On the right: red dragon crop in Latina.
"Research started in 1989 with an experimental crop of the yellow and red variety. The positive feedback we received from consumers, who were willing to pay up to 15,000 Liras (the currency used at the time) a kg, proved we were on the right path."
"After a trip to Colombia in 1989 with the purpose of studying the particularities of the species, I have started tests in Latina."
Above and below: red dragon fruit. (Photo by Ottavio Cacioppo)
The fruit is cultivated in non-heated greenhouses with a single autumn harvest for the yellow variety and two harvests (summer and autumn) for the red variety.
The experimental greenhouse in 1995. (Photo by Ottavio Cacioppo)
"After many years, I can say that the major difficulty to tackle is fruit abortion."
Above and below: red dragon fruit flowers. The flower opens for one night only and closes at 10.30 am the next morning. (Photy by Ottavio Cacioppo)
Artificial pollination is in fact used to increase production. Of course more fruit would be produced in a heated greenhouse, but costs would be higher too.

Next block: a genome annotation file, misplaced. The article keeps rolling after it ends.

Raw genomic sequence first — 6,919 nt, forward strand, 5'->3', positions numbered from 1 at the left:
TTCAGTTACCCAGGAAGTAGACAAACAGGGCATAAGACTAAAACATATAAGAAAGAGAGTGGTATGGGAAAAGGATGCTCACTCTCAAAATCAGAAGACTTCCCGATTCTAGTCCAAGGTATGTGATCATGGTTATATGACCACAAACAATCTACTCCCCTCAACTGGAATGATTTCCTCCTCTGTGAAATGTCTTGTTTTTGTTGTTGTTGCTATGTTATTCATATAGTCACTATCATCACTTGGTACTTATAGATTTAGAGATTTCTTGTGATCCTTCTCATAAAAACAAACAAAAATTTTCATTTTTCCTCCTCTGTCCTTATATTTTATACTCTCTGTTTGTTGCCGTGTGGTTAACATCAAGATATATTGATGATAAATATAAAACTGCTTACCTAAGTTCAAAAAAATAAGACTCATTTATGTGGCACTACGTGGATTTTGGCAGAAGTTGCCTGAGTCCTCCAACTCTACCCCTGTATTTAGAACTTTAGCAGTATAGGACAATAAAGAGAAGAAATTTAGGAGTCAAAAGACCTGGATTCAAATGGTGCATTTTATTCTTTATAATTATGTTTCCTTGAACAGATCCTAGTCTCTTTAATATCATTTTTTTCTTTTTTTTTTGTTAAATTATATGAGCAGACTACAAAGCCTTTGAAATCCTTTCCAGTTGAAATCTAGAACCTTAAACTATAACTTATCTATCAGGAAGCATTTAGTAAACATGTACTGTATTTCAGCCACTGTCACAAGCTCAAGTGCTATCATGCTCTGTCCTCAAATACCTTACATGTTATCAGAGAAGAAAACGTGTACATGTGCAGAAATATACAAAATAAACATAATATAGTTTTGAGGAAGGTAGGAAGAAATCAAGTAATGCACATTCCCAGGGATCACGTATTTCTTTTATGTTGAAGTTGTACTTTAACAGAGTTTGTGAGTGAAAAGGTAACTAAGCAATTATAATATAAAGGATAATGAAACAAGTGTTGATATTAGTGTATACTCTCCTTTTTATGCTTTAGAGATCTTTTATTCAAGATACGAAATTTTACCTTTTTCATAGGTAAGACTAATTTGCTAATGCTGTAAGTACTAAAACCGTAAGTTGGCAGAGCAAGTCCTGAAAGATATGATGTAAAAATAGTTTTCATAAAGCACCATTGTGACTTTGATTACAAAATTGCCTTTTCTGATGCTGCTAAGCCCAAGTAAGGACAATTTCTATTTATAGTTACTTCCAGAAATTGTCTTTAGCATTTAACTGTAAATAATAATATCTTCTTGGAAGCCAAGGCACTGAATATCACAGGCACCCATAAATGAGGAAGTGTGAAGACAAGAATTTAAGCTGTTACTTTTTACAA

Experiments showed that, if a plant is protected from rain and wind, it can survive at temperatures down to -3°C.
Unripe red dragon fruit. (Photo by Ottavio Cacioppo)
In Colombia there are two harvests per year for a total of 10 kg per plant. In the Latina province, production is of around 6 kg/plant.
Red peel and white flesh dragon fruit (Photo by Ottavio Cacioppo)
In Latina, there are 250 plants arranged on 1,000 square meters. The average production was of 6,000 kg a year.
Yellow fruits - it is the most prestigious variety (Photo by Ottavio Cacioppo)
Yellow fruits. (Photo by Ottavio Cacioppo)
Costs are really high, but greenhouse cultivation is justified by the prices: "currently, red dragon fruit has a wholesale price €6,25/kg, whereas the yellow variety is sold at €15/kg."
Currently tests are being carried our on pink dragon fruit.
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